Tim Mapes was given his walking papers minutes after Sherri Garret busted him for sexual harassment. House Speaker Michael Madigan’s chief of staff is eligible to collect a pension of more than $135,000 per year.
The amount of Mapes’ pension is the result of about 40 unelected years in state government, and he’ll be eligible for annual pension increases of 3 percent.
Mapes is 63.
Yesterday Garret said that Mapes engaged in sexual harassment over years and fostered “a culture of sexism, harassment and bullying that creates an extremely difficult working environment.”
Mapes is legally entitled to his pension. I have no problem with that.
The irony is that his boss, Michael Madigan, just worked to pass a budget that included a major hit on the pensions of career teachers who are retiring.
I’m not talking about the pension buyout. That is baloney. No teacher who has a brain in their head would take that deal unless they had a few weeks left to live or owed a bookie a bunch of Franklins and needed quick cash.
But the legislature also passed as part of their pension action a 3% cap on teachers who will retire after their current contract expires.
This means that no teacher can receive a cost of living increase of more than 3% without their district paying a huge penalty.
What’s so bad about a 3% cost of living raise?
There are some who argue that any raise for teachers is a bad idea.
But because teaching is a career that depends on us staying in the classroom, younger teachers are placed on a salary schedule that rewards them for doing that. There is no such thing as a promotion for teachers unless it is to become an administrator.
Oh, man! Here is where I get weedy.
Teachers receive an increase for each year of service (a step increase) plus a cost of living increase that is collectively bargained. Senior teachers only receive the cost of living increase. No step increase.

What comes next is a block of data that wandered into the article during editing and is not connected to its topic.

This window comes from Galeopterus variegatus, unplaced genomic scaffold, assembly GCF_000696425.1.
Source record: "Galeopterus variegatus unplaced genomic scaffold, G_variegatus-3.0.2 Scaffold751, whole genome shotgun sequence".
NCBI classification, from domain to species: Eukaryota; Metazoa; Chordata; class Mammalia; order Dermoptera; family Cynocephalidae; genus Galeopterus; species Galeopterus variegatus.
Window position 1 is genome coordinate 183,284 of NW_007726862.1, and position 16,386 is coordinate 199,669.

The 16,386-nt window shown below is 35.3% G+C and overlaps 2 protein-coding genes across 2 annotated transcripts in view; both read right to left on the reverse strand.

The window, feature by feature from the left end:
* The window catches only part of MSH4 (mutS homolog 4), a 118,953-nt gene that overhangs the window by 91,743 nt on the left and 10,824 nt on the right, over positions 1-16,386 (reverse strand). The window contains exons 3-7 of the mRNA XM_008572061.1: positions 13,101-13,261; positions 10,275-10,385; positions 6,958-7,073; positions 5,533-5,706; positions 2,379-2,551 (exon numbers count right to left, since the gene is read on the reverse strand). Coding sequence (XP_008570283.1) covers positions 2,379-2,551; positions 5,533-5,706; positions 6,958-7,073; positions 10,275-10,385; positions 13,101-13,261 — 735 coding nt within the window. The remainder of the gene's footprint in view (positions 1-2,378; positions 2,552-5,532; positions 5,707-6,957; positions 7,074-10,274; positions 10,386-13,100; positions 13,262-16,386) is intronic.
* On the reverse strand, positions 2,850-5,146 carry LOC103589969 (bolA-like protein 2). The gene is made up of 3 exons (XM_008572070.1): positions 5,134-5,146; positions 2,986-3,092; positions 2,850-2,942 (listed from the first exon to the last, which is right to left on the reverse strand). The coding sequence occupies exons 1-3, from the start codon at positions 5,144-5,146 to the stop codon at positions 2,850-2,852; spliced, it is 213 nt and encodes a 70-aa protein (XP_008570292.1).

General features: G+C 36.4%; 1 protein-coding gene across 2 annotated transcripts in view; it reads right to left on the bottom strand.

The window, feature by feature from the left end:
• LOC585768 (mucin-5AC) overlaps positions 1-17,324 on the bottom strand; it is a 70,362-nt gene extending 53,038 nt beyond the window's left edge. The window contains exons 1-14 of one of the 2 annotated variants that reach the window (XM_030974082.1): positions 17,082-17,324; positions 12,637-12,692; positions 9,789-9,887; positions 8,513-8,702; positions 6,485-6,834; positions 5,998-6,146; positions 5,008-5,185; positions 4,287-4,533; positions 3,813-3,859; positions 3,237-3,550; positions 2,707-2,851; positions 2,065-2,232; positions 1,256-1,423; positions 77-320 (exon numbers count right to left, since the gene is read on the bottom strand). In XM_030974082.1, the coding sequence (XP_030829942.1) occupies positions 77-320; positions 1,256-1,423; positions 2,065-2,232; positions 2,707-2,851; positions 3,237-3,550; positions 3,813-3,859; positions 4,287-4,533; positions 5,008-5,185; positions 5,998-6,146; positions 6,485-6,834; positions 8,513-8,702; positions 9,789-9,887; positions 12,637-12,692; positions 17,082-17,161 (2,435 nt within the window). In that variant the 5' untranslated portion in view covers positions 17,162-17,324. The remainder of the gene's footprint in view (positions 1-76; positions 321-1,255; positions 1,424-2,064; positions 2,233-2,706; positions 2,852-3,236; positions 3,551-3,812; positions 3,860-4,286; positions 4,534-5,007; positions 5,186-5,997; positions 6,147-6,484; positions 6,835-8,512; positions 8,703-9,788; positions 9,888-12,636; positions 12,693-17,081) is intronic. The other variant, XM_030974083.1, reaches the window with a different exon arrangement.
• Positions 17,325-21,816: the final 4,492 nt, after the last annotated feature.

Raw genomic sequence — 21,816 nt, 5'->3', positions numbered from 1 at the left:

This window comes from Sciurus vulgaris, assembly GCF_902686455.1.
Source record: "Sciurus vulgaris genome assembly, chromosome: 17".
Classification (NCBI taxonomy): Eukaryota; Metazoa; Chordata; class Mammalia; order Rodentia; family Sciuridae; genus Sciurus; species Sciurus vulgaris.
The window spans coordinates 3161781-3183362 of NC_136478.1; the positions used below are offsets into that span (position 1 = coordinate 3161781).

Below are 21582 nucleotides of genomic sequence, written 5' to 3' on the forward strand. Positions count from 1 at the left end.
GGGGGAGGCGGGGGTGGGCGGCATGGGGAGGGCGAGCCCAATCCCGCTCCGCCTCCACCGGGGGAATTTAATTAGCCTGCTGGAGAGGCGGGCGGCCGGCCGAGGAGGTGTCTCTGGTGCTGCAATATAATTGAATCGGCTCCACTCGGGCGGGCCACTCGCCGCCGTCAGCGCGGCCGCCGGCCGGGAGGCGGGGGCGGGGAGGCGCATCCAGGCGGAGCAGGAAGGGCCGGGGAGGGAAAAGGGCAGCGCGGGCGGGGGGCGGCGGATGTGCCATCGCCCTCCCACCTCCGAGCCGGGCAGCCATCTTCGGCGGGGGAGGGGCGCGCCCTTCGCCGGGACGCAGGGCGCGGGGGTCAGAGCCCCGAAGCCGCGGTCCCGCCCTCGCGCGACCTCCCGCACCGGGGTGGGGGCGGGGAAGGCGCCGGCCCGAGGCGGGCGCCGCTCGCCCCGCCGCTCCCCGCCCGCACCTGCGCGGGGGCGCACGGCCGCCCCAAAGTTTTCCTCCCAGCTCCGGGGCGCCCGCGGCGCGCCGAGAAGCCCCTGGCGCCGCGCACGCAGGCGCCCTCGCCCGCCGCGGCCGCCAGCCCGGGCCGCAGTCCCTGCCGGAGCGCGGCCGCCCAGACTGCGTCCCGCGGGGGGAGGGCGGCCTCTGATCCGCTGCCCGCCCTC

If a teacher takes on extra duty work in their final four years and it is applied to their pension calculation or takes a college class that adds to their income, it is not difficult to earn more than the new cap allows.
I can see a scenario where in the face of inflation and a consumer price index that rises above 3%, no board will bargain a raise that exceeds 3%. No matter what. No matter to who.
It will be a constraint on collective bargaining, advantaging the board, hurting all teachers. But especially veteran teachers.
For a career teacher this is an F You for committing to a lifetime of service to educating young people.
It also undermines a fundamental principle of collective bargaining, which is a process that involves the union representatives of the employees and management.
Not the legislature.
Bargaining with the legislature is what led to strikes in the red states where there is no local collective bargaining.
If the point was to save the state money, it fails on that point as well. Forbes estimates the cap will save the state only $22 million.
Targeting veteran teachers like this is really despicable.
I am reminded of a teacher I knew back when I was union president. Our collective bargaining agreement required a performance review and a rating every two years.
This lady had taught for 34 years, had always received excellent performance reviews and was in her very last year of teaching.
If evaluation is for the purpose of improvement, it is hard to see how being evaluated months before you retire has much purpose.
The evaluator was her principal who was new at the job and was clearly trying to impress the higher ups. There was pressure from the central office about too many teachers getting good reviews. So he ranked her as satisfactory rather than excellent.
Her final year.
She was devastated. A knife in the back after a career of service.
That’s what a cap on our final salary is.
A knife in the back after a career of service.